My first piece was about how this WordPress is a self-publishing space. I understand many (all of you) are still going to say this is a blog in spite of my protests. However, I am going to stick to self-publishing space.
As the self in self-publishing space, I have to be not only the writer, but also the editor. I have never been an editor. The closest I came to being one was as an assistant editor of a section of my high school newspaper. I quickly relinquished that role. I prefer to be the writer and leave the editing to someone else. Leaving editing to someone else is not an option when you self-publish. A lesson I learned this morning.
This morning I tried to write my second piece. After writing it, I realized it was subpar. I had to make an executive decision to hold it until it was more developed. I had to self-edit not just as a writer, but the way an editor does when deciding what stays and what goes in tomorrow’s paper. The moment was very much the student becoming the master. At least I tell myself that.
Instead of publishing something new, I have decided to “reprint” my bio from the About tab on this site. Might as well meet the editor.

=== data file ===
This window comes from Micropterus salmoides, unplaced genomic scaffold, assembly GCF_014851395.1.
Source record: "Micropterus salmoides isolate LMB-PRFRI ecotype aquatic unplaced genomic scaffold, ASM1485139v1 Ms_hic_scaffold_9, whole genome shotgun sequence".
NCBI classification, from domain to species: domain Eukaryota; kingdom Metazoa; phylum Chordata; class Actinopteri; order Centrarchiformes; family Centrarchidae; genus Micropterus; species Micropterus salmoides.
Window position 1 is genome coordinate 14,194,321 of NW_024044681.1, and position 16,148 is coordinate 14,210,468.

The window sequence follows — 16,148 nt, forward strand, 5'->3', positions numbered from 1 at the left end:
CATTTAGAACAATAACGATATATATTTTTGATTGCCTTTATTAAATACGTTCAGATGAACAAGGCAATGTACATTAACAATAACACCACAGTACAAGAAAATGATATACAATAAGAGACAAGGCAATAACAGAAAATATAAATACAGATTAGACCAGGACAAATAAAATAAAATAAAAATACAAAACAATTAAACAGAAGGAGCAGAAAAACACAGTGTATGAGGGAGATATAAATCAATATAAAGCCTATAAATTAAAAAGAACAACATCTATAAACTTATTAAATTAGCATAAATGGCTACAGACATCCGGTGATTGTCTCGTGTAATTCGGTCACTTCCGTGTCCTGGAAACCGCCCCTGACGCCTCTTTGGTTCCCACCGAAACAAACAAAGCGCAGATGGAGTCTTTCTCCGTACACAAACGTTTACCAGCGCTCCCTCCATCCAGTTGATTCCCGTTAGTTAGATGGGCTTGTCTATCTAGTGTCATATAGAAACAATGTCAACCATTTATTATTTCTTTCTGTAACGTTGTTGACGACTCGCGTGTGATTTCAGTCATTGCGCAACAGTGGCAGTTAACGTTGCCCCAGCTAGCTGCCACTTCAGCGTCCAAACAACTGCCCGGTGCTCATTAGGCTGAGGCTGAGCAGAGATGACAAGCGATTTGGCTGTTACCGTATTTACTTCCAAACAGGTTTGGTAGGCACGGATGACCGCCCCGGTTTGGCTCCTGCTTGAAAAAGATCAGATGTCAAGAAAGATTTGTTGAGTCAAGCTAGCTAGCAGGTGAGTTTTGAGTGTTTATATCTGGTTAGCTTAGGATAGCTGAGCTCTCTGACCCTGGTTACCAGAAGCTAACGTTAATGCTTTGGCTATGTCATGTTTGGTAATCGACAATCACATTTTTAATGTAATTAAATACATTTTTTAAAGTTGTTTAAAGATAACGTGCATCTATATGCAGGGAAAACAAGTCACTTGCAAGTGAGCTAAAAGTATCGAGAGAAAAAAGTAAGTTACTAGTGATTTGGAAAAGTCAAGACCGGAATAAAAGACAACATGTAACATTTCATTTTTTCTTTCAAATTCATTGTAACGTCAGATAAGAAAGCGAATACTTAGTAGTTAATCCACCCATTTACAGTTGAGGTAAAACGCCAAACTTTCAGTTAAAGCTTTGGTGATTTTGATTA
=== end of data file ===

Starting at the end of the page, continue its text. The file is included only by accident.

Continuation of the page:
Susan E dot Cohen was far from the best student in her competitive high school English classes. She missed those deep themes high school teachers dream about, waited to the night before to write essays, and one year, took post lunch naps during class. In spite of this, she excelled at quote quizzes.
A history buff, Susan went on to major in History with a concentration in American History and minor in Art History at Barnard College. Her choice of Art History was a combination of liking art and knowledge of its value at future dinner parties. She has yet to really be invited to any such parties, but hopes that someday her knowledge will be useful with the person seated to her left or possibly to her right.
Despite Susan’s relationship with high school English, she has always wanted to be a writer. She has honed her craft everywhere from her high school newspaper, Guide Post, to The Columbia Spectator, and most recently, through her role as a contributor at Gluten-Free Living. Susan shares her opinions with anyone who will listen, and in 2011, that just happened to be The New York Times, in the form of a published letter to the editor.